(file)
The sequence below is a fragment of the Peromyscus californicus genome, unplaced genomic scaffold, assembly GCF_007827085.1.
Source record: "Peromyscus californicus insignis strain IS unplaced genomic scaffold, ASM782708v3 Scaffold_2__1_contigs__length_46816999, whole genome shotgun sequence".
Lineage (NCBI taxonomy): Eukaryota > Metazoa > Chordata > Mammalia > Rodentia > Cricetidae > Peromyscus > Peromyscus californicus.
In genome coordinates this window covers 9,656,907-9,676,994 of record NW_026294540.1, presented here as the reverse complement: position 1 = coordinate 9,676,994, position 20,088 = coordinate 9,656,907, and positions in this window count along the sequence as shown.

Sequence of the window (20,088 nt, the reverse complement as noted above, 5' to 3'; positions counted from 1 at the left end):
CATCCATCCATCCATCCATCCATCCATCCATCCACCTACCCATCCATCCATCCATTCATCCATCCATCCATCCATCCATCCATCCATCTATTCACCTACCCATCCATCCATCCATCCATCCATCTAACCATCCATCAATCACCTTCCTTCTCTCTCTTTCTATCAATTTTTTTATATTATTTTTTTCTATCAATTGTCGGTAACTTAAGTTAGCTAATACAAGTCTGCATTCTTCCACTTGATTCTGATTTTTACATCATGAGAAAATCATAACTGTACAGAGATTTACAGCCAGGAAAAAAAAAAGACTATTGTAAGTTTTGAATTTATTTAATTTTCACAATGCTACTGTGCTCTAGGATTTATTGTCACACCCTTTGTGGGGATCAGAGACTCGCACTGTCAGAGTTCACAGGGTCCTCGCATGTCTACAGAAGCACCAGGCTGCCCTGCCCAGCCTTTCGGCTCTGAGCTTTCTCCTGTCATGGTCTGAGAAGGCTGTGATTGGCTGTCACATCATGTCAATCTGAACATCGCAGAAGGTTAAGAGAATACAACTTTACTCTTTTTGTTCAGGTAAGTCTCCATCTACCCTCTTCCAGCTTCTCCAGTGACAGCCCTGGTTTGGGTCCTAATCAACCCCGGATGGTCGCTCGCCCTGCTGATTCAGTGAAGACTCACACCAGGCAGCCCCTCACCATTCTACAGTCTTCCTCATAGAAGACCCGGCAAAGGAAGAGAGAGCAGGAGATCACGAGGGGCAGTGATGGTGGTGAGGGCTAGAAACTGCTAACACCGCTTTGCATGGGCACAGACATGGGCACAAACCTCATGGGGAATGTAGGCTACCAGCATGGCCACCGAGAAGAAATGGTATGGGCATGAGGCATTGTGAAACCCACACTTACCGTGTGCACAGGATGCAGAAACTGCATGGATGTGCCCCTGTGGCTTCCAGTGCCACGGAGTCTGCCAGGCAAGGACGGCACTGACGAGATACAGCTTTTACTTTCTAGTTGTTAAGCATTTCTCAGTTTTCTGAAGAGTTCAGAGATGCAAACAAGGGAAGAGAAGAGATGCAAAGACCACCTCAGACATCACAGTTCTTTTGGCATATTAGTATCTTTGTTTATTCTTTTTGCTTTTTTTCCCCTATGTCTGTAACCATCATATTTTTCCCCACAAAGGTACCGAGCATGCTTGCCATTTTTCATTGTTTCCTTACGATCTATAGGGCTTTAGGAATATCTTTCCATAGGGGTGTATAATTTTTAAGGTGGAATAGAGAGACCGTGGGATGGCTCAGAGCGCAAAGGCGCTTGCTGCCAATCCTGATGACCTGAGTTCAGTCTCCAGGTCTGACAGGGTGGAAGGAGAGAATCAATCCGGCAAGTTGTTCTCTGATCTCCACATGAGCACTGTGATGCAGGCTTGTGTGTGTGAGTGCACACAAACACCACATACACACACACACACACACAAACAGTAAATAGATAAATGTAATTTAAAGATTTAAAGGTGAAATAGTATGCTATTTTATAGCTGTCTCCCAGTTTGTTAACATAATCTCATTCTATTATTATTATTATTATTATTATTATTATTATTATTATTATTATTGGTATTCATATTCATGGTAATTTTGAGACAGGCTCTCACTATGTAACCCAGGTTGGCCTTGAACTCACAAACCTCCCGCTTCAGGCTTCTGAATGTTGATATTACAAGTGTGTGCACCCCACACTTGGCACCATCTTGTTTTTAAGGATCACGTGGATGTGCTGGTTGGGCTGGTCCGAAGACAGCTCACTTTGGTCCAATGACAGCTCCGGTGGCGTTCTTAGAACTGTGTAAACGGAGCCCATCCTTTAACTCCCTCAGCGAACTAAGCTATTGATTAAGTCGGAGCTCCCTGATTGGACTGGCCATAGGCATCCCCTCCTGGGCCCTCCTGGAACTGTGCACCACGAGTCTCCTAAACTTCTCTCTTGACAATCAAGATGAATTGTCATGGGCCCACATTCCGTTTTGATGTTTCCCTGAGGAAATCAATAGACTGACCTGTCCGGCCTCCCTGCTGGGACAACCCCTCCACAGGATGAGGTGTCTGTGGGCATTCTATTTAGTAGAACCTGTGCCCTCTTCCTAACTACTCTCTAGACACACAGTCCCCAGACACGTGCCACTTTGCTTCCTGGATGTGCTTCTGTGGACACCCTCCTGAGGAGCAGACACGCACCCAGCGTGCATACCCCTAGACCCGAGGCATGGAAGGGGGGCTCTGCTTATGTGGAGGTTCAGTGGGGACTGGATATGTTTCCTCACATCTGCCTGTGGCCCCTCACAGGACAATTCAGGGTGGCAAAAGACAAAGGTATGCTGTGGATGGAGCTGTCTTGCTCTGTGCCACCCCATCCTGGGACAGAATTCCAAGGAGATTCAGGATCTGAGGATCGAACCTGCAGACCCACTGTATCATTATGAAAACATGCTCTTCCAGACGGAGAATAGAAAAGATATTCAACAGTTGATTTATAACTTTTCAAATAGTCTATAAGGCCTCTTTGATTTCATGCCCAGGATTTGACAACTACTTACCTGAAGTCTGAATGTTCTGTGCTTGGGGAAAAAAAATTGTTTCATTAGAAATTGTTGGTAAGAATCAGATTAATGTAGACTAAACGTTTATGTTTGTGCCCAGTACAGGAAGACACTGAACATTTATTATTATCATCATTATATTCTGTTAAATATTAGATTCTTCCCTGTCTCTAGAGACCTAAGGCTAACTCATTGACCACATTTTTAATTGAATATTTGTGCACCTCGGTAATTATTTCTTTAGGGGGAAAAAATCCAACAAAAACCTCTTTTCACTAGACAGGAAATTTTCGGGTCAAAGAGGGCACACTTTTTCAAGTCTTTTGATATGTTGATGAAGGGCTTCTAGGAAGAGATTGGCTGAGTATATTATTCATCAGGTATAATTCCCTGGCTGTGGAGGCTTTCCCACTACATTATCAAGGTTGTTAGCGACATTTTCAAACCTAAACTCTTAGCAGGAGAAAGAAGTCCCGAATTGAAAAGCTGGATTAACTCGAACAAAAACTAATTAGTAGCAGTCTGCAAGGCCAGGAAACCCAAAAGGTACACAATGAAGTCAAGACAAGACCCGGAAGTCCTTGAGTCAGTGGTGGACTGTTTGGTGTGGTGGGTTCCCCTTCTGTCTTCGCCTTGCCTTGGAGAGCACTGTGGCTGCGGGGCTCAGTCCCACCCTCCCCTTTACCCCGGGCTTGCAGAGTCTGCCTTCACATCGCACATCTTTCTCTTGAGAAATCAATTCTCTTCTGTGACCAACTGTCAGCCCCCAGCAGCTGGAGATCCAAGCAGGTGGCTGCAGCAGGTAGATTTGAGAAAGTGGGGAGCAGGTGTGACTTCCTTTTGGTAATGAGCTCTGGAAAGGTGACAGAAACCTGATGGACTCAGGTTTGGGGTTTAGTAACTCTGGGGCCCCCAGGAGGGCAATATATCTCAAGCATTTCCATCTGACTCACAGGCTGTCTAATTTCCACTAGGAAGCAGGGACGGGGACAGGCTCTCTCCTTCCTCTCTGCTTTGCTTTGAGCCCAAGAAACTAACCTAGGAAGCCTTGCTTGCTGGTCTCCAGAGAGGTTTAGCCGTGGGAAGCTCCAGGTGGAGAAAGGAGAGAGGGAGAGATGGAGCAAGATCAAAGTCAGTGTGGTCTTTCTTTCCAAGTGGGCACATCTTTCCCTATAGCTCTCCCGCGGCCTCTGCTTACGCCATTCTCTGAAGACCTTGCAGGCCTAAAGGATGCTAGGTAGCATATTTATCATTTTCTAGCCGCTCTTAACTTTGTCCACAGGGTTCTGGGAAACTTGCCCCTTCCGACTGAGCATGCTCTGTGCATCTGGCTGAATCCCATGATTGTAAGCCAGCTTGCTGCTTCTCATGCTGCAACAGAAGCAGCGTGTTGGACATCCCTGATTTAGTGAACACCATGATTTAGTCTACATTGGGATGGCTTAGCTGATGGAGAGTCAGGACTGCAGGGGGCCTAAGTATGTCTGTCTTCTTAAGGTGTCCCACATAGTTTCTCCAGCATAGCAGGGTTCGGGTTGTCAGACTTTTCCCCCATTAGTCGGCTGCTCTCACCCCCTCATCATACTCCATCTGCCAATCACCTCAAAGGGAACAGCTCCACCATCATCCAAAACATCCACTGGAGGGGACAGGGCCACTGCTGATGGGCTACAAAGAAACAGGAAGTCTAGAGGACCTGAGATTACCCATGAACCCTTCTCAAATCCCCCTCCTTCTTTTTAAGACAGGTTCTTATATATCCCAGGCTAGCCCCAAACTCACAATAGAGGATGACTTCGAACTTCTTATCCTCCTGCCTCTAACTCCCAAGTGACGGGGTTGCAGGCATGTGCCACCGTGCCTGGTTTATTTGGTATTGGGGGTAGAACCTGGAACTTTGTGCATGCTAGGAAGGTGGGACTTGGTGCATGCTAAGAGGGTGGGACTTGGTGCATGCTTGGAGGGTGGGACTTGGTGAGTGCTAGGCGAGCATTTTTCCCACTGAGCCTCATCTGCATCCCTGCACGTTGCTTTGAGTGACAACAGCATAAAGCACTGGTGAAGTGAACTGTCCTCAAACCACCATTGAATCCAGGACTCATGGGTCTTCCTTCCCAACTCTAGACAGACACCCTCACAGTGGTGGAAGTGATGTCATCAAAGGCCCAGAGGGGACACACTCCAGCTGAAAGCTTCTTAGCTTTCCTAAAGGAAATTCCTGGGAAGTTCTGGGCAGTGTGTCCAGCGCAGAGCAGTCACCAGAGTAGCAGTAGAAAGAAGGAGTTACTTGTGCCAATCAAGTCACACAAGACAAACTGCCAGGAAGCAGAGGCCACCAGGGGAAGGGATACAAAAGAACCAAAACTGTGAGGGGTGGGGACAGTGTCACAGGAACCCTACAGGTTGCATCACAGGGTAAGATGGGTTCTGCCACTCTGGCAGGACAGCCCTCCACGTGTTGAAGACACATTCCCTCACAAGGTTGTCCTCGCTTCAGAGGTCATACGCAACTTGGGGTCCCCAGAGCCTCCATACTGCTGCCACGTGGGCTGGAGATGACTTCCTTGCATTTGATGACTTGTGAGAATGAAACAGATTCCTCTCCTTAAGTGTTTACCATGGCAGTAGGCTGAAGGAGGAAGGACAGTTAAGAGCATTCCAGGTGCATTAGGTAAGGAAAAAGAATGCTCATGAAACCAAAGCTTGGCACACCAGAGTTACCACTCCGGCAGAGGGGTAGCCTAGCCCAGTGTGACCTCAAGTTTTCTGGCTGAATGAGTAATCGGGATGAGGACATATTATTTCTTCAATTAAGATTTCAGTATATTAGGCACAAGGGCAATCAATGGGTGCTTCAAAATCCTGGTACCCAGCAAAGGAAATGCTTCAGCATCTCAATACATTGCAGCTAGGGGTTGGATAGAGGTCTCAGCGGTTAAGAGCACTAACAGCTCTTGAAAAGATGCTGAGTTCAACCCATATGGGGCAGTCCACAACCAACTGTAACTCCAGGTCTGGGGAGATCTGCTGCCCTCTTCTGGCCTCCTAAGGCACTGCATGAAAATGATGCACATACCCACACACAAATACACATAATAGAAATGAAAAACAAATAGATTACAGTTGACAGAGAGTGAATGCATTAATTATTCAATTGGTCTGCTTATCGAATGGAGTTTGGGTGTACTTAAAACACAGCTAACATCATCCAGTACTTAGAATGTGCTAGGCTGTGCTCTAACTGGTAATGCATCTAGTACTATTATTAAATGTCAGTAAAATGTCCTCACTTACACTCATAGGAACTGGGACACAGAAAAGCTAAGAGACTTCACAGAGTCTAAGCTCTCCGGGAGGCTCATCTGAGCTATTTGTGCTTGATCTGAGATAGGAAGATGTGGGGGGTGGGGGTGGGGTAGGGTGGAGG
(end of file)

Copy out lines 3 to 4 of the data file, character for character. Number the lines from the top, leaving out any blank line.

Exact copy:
Lineage (NCBI taxonomy): Eukaryota > Metazoa > Chordata > Mammalia > Rodentia > Cricetidae > Peromyscus > Peromyscus californicus.
In genome coordinates this window covers 9,656,907-9,676,994 of record NW_026294540.1, presented here as the reverse complement: position 1 = coordinate 9,676,994, position 20,088 = coordinate 9,656,907, and positions in this window count along the sequence as shown.